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The 1870s continued the trends of the previous decade, as new empires, imperialism and militarism rose in Europe and Asia. The United States was recovering from the American Civil War. Germany unified in 1871 and began its Second Reich. Labor unions and strikes occurred worldwide in the later part of the decade, and continued until World War I. The Reconstruction era of the United States brought a legacy of bitterness and segregation that lasted until the 1960s.
Politics and warsEdit
- Franco-Prussian War (1870–1871) resulted in the collapse of the Second French Empire and in the formation of both the French Third Republic and the German Empire.
- The Anglo-Zulu War lasted from 11 January 1879 to 5 July 1879.
- The Third Carlist War (1872–1876) was the last Carlist War in Spain.
- Russo-Turkish War (1877–1878)
- In the United States, post-Civil War reconstruction continued until its conclusion under President Rutherford B. Hayes in 1877
Colonization, decolonization and independenceEdit
- The British Empire continued to grow; this decade marked the beginning of the New Imperialism.
- Bulgaria and Romania declared independence following a war against the Ottoman Empire.
- The Sioux battled the United States Cavalry and resisted encroachment by white settlers on the Great Plains.
- Passive resistance was used to prevent the confiscation of Māori land at Parihaka in New Zealand.
Prominent political eventsEdit
Science and technologyEdit
- The prototype telephone was invented by Alexander Graham Bell in 1876.
- The first version of the light bulb was invented by Thomas Edison in 1879 .
- The phonograph is invented in 1877 by Thomas Edison.
- The steam drill is invented in 1879.
- Ludwig Boltzmann statistically defined thermodynamic entropy.
- 1873 Weltausstellung in Vienna, 1876 Centennial Exposition in Philadelphia and 1878 Exposition universelle in Paris.
Literature and artsEdit
- Jules Verne (France) publishes Around The World in Eighty Days
- Monet, Renoir, Pissarro, and Sisley organized the Société Anonyme Coopérative des Artistes Peintres, Sculpteurs, Graveurs ("Cooperative and Anonymous Association of Painters, Sculptors, and Engravers") for the purpose of exhibiting their artworks independently. Members of the association, which soon included Cézanne, Berthe Morisot, and Edgar Degas, were expected to forswear participation in the Salon. The organizers invited a number of other progressive artists to join them in their inaugural exhibition, including the slightly older Eugène Boudin, whose example had first persuaded Monet to take up plein air painting years before. Another painter who greatly influenced Monet and his friends, Johan Jongkind, declined to participate, as did Manet. In total, thirty artists participated in their first exhibition, held in April 1874 at the studio of the photographer Nadar. The group soon became known as the Impressionists.
- Jeanne Calment, born 1875, would eventually become the longest-living human being in recorded history. She lived until 1997, at the age of 122. She still holds the record as of 2016.
- Lewis Carroll publishes Through the Looking-Glass.
- Henrik Ibsen releases A Doll's House in 1879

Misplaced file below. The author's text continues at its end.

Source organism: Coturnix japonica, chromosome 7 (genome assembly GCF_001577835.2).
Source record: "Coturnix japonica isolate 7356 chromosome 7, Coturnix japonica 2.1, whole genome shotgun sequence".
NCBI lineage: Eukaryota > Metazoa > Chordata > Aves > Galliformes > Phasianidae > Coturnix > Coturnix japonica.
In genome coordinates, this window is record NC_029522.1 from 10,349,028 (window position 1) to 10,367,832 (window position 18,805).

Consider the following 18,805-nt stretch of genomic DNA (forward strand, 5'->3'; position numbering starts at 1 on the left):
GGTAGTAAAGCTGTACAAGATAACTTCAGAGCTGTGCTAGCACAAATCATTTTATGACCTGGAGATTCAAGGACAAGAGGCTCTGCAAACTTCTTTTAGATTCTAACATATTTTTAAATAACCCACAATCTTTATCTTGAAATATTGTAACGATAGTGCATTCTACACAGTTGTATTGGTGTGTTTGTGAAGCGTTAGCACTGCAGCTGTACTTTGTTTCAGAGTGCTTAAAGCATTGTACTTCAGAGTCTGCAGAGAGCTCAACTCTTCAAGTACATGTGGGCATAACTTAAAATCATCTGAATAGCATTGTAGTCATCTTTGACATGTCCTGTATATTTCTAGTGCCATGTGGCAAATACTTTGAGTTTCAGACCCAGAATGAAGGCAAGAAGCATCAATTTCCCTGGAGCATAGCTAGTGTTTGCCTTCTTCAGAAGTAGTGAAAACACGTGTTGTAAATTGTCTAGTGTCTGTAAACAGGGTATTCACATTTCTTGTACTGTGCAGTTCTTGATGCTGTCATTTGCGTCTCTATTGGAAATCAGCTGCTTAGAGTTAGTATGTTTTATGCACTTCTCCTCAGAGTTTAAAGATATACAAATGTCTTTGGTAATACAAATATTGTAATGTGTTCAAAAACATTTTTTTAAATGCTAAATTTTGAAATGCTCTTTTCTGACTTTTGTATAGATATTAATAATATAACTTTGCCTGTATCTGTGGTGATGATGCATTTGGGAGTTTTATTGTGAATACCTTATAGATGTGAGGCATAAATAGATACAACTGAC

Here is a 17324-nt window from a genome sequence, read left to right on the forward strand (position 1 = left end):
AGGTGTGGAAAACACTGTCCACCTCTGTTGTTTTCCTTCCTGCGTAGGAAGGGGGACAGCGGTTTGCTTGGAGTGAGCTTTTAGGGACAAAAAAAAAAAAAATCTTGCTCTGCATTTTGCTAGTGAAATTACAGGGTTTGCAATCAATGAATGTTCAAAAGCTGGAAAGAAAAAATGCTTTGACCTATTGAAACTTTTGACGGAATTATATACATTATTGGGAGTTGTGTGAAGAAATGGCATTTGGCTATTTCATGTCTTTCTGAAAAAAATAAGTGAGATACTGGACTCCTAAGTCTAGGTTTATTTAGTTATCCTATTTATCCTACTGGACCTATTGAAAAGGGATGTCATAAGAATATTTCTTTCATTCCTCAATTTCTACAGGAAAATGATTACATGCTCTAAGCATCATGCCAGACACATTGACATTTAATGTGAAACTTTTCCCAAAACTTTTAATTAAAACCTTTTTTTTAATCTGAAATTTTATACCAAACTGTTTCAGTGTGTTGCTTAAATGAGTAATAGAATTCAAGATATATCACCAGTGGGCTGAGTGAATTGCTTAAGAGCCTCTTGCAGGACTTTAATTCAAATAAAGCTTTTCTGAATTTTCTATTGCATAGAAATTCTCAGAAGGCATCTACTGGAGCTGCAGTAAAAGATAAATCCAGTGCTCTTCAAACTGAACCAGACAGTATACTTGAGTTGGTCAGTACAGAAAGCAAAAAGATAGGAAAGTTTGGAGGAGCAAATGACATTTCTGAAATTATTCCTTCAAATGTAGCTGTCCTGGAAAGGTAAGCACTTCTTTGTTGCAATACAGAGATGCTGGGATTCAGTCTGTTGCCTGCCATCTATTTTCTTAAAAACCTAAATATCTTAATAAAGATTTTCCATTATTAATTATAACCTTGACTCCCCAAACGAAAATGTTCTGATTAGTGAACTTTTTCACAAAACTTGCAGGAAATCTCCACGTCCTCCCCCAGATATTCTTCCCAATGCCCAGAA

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- Emperor Franz Josef (Austria-Hungary)
- Prime Minister Sir John A. Macdonald (Canada)
- Prime Minister Alexander Mackenzie (Canada)
- Tongzhi Emperor (China)
- Guangxu Emperor (China)
- Emperor Wilhelm I (German Empire)
- Emperor Pedro II of Brazil (Brazilian Empire)
- Chancellor Otto von Bismarck (German Empire)
- King Victor Emmanuel II (Italy)
- King Umberto I (Italy)
- Emperor Meiji (Japan)
- Pope Pius IX
- Pope Leo XIII
- Emperor Alexander II (Russia)
- King Alfonso XII (Spain)
- Queen Victoria (United Kingdom of Great Britain and Ireland)
- Prime Minister William Ewart Gladstone (United Kingdom of Great Britain and Ireland)
- Prime Minister Benjamin Disraeli (United Kingdom of Great Britain and Ireland)
- President Ulysses S. Grant (United States)
- President Rutherford B. Hayes (United States)
- Naser al-Din Shah Qajar of Qajar dynasty (Persia)
- King Gojong (Joseon Dynasty)
- Eugène Borel, Director Universal Postal Union
- Gustave Moynier, President International Committee of the Red Cross
Famous and Infamous PeopleEdit
- Sam Bass, Wild West, outlaw
- Charlie Bowdre, Wild West, outlaw/cowboy
- Richard M. Brewer, Wild West, gunslinger/cowboy, outlaw
- Crazy Horse, Native American war leader
- George Armstrong Custer, U. S. Army officer
- Wyatt Earp, Wild West, lawman
- E. B. Farnum, Elected official and one of the first residents of Deadwood, South Dakota
- "Wild Bill" Hickok, Legendary Wild West, lawman, gunfighter, and entertainer
- Doc Holliday, Legendary Wild West, gambler, gunfighter, outlaw, dentist
- Frank James, Wild West, outlaw
- Jesse James, Wild West, outlaw
- Calamity Jane, Frontierswoman and professional scout
- Jack McCall, murderer of "Wild Bill" Hickok
- Henry McCarty a.k.a. William Bonney a.k.a. Billy the Kid, Wild West, outlaw/cowboy
- Alexander McSween, Wild West, figure
- Lawrence Murphy, Wild West, racketeer
- Tom O'Folliard, Wild West, outlaw, best friend of Billy the Kid
- Giovanni Passannante, anarchist, attempted assassin of Umberto I of Italy
- Frank Stilwell, Wild West, outlaw/cowboy
- Al Swearengen, pimp and entertainment entrepreneur who ran the Gem Theater, for 22 years during the late 19th century
- John Tunstall, First man to be killed during the Lincoln County War
- John Younger, Wild West, outlaw
- Jim Younger, Wild West, outlaw
- Cole Younger, Wild West, outlaw
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- Denvir (1990), p.32.